Recently, the Illinois’ progressive tax proposal was not even introduced in time to be be considered for vote on the November ballot. While a spokesman for the primary group advocating for a progressive tax called the proposal not making the November ballot “really just a hiccup,” other news outlets have gone farther, saying the proposal was “effectively killed,” said the TaxFoundation.
If this particular initiative passes, then it will be on a ballot at sometime in the future in order to determine if the taxpayers are willing to amend the state constitution to allow a progressive tax here in Illinois.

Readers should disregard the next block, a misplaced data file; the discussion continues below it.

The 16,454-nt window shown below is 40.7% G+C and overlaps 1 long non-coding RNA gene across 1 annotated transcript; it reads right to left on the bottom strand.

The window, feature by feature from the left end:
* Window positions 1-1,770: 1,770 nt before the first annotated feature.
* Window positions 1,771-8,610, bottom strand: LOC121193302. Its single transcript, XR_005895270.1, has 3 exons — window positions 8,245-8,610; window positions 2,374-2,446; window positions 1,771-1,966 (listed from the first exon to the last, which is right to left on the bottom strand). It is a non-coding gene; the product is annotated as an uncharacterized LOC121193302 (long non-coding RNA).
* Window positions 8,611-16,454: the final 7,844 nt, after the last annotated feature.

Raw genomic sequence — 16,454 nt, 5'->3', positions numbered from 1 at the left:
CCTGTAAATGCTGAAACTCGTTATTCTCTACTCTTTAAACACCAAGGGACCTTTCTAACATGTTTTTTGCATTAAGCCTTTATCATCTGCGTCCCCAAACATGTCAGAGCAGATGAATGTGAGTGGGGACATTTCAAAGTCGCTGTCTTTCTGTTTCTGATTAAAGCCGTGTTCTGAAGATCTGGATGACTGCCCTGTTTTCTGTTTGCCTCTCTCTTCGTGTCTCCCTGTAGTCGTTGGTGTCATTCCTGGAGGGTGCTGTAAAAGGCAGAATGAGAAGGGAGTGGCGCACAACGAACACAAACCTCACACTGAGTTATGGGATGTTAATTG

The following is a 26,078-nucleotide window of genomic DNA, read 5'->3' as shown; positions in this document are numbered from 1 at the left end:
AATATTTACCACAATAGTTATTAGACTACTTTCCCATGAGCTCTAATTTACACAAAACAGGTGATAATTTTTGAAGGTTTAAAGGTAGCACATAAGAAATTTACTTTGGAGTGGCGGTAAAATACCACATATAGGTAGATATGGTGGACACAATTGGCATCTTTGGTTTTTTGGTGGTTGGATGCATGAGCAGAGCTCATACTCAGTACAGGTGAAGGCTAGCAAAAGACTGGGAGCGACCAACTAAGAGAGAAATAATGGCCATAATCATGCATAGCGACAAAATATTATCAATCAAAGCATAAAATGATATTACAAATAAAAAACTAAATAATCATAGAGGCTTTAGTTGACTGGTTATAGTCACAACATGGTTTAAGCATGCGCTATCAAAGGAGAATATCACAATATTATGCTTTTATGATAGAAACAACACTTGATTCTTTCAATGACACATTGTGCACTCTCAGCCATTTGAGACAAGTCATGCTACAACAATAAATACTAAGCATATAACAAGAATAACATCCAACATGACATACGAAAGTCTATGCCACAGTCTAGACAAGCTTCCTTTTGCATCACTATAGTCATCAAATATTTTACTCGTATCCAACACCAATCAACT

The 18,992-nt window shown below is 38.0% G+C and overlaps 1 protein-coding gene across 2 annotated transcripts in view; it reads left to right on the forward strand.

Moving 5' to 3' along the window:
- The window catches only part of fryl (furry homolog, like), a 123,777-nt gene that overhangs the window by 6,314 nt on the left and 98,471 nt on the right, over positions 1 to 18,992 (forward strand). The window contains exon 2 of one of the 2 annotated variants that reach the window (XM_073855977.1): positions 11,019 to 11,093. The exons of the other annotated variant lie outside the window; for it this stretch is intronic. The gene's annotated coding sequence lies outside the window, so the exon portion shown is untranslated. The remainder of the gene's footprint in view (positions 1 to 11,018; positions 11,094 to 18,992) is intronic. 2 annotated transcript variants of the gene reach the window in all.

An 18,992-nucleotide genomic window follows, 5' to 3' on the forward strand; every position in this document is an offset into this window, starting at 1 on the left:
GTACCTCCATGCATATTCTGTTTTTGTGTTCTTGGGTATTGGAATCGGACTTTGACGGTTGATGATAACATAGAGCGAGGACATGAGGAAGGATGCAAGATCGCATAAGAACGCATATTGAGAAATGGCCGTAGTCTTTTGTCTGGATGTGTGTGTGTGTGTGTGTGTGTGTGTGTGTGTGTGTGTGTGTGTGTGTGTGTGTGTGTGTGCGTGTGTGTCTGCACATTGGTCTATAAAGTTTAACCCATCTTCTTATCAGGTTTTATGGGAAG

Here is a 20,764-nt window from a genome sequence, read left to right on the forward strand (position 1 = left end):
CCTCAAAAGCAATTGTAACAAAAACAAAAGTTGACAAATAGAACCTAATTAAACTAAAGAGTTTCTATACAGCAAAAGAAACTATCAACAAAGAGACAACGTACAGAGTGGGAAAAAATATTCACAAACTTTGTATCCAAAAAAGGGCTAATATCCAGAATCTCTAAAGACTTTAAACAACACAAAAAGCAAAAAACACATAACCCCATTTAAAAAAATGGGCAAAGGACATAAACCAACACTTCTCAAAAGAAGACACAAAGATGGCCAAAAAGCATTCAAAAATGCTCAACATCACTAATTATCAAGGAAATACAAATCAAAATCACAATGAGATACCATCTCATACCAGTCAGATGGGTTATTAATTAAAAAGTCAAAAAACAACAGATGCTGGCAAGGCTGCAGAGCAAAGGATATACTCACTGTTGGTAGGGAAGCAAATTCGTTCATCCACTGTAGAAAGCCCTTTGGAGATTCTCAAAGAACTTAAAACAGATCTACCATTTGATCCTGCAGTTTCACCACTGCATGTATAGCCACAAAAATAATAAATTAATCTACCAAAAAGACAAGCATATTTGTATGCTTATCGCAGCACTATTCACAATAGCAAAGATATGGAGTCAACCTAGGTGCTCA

Under a progressive tax, the more money you make, the more money in taxes you pay. The legislators chose to not resubmit the bill because its an election year and, as a result, the bill would likely fail. Nobody wants to have to defend a tax increase on the campaign trail, even if the hard choice (i.e., a tax increase) is still a good choice for the state.
As to why they chose to not reintroduce the bill, its harder to reintroduce a failed initiative a second time. So, from a strategy standpoint, they chose to wait for a more opportune time (i.e., after the fall elections). Stalling does not necessarily hurt a bill – its just kind of waiting in the wing for a more opportune time (see election reference above).
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